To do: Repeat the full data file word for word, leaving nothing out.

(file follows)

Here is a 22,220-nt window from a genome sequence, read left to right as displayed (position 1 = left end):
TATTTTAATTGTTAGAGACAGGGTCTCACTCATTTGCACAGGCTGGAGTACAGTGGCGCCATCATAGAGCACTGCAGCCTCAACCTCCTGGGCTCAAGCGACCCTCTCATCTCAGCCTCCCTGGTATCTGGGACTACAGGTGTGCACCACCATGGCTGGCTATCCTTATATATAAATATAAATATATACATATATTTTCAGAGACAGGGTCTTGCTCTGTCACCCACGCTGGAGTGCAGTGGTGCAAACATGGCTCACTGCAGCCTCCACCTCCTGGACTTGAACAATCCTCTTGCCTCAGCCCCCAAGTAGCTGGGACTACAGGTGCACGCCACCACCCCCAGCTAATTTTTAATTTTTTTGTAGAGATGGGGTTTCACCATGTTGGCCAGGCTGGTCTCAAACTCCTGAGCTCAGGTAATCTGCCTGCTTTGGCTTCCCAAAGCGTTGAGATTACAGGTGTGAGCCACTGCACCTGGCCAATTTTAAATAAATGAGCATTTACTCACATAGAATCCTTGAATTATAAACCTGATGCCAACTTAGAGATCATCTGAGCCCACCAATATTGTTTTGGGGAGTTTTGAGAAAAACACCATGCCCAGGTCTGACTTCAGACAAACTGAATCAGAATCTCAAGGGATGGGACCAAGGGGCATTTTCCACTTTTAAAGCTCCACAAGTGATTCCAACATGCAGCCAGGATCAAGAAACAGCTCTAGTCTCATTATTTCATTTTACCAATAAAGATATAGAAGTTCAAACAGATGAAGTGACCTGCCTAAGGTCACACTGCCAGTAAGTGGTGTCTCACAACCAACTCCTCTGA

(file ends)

Here is a 22,220-nt window from a genome sequence, read left to right as displayed (position 1 = left end):
TATTTTAATTGTTAGAGACAGGGTCTCACTCATTTGCACAGGCTGGAGTACAGTGGCGCCATCATAGAGCACTGCAGCCTCAACCTCCTGGGCTCAAGCGACCCTCTCATCTCAGCCTCCCTGGTATCTGGGACTACAGGTGTGCACCACCATGGCTGGCTATCCTTATATATAAATATAAATATATACATATATTTTCAGAGACAGGGTCTTGCTCTGTCACCCACGCTGGAGTGCAGTGGTGCAAACATGGCTCACTGCAGCCTCCACCTCCTGGACTTGAACAATCCTCTTGCCTCAGCCCCCAAGTAGCTGGGACTACAGGTGCACGCCACCACCCCCAGCTAATTTTTAATTTTTTTGTAGAGATGGGGTTTCACCATGTTGGCCAGGCTGGTCTCAAACTCCTGAGCTCAGGTAATCTGCCTGCTTTGGCTTCCCAAAGCGTTGAGATTACAGGTGTGAGCCACTGCACCTGGCCAATTTTAAATAAATGAGCATTTACTCACATAGAATCCTTGAATTATAAACCTGATGCCAACTTAGAGATCATCTGAGCCCACCAATATTGTTTTGGGGAGTTTTGAGAAAAACACCATGCCCAGGTCTGACTTCAGACAAACTGAATCAGAATCTCAAGGGATGGGACCAAGGGGCATTTTCCACTTTTAAAGCTCCACAAGTGATTCCAACATGCAGCCAGGATCAAGAAACAGCTCTAGTCTCATTATTTCATTTTACCAATAAAGATATAGAAGTTCAAACAGATGAAGTGACCTGCCTAAGGTCACACTGCCAGTAAGTGGTGTCTCACAACCAACTCCTCTGA